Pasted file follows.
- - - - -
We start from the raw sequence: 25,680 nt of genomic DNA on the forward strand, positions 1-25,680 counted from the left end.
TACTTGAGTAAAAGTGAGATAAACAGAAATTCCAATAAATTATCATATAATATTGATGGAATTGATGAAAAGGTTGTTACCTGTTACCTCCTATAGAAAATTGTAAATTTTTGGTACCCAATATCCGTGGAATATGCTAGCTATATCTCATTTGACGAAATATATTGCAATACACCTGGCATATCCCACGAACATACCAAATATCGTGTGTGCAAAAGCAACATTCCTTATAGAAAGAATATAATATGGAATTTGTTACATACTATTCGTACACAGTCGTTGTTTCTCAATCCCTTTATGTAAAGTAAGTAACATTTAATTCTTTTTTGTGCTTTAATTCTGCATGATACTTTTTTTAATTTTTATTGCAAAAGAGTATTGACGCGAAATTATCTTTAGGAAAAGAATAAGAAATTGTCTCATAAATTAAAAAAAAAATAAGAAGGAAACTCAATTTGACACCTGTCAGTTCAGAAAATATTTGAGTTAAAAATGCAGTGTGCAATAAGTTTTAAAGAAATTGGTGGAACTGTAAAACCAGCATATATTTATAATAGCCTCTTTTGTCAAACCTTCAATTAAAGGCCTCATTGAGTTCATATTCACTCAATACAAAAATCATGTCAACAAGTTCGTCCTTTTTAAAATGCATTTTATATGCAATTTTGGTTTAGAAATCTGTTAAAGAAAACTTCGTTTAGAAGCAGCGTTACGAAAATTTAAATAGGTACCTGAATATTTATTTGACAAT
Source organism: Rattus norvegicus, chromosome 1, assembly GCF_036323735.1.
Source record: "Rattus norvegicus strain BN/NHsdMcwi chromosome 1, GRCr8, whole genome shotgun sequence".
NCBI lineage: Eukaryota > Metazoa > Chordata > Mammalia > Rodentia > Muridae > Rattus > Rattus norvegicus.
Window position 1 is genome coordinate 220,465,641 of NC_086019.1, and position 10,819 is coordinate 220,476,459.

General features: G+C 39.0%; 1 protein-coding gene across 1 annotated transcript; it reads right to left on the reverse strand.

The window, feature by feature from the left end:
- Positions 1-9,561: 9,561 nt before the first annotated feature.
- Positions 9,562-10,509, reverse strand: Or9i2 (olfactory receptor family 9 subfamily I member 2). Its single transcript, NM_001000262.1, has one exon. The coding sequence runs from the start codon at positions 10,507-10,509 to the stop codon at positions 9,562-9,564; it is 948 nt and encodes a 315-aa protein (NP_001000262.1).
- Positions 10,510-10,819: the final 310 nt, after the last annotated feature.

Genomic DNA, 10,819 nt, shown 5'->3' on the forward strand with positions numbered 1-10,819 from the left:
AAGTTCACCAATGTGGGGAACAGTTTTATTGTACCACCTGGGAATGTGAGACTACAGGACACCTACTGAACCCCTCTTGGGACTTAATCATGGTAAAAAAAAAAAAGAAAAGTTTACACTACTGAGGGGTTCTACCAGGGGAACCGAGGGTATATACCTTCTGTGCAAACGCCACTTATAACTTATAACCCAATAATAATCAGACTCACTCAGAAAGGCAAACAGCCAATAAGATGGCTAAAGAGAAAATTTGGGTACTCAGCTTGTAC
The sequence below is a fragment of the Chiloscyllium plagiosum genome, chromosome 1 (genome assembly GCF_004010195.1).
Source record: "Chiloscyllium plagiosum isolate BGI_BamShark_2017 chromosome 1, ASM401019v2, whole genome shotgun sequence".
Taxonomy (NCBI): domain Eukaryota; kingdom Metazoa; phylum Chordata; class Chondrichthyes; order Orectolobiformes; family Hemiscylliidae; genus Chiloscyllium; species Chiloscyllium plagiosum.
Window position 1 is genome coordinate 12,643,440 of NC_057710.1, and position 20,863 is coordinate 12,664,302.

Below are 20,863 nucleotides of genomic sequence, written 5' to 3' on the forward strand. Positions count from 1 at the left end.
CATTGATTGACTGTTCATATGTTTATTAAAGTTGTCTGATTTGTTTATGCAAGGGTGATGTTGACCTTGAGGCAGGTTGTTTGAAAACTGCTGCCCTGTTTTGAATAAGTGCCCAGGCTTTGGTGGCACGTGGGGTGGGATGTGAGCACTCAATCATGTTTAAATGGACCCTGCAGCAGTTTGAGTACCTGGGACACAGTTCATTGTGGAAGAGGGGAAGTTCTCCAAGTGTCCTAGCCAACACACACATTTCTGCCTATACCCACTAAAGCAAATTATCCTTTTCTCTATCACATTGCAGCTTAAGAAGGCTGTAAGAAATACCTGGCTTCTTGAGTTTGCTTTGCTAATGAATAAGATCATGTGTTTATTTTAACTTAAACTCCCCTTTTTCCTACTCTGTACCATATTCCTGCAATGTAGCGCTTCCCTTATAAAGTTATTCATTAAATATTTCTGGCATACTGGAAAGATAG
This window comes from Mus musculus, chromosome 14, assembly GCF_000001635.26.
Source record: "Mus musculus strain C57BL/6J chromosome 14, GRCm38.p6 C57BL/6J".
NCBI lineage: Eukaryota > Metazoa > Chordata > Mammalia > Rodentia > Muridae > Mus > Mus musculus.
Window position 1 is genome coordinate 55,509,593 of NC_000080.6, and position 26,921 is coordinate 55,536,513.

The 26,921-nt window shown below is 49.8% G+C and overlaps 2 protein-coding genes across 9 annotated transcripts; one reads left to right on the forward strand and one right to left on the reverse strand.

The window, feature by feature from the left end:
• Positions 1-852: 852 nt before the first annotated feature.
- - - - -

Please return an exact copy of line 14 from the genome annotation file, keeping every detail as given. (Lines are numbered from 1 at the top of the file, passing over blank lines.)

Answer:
The sequence below is a fragment of the Chiloscyllium plagiosum genome, chromosome 1 (genome assembly GCF_004010195.1).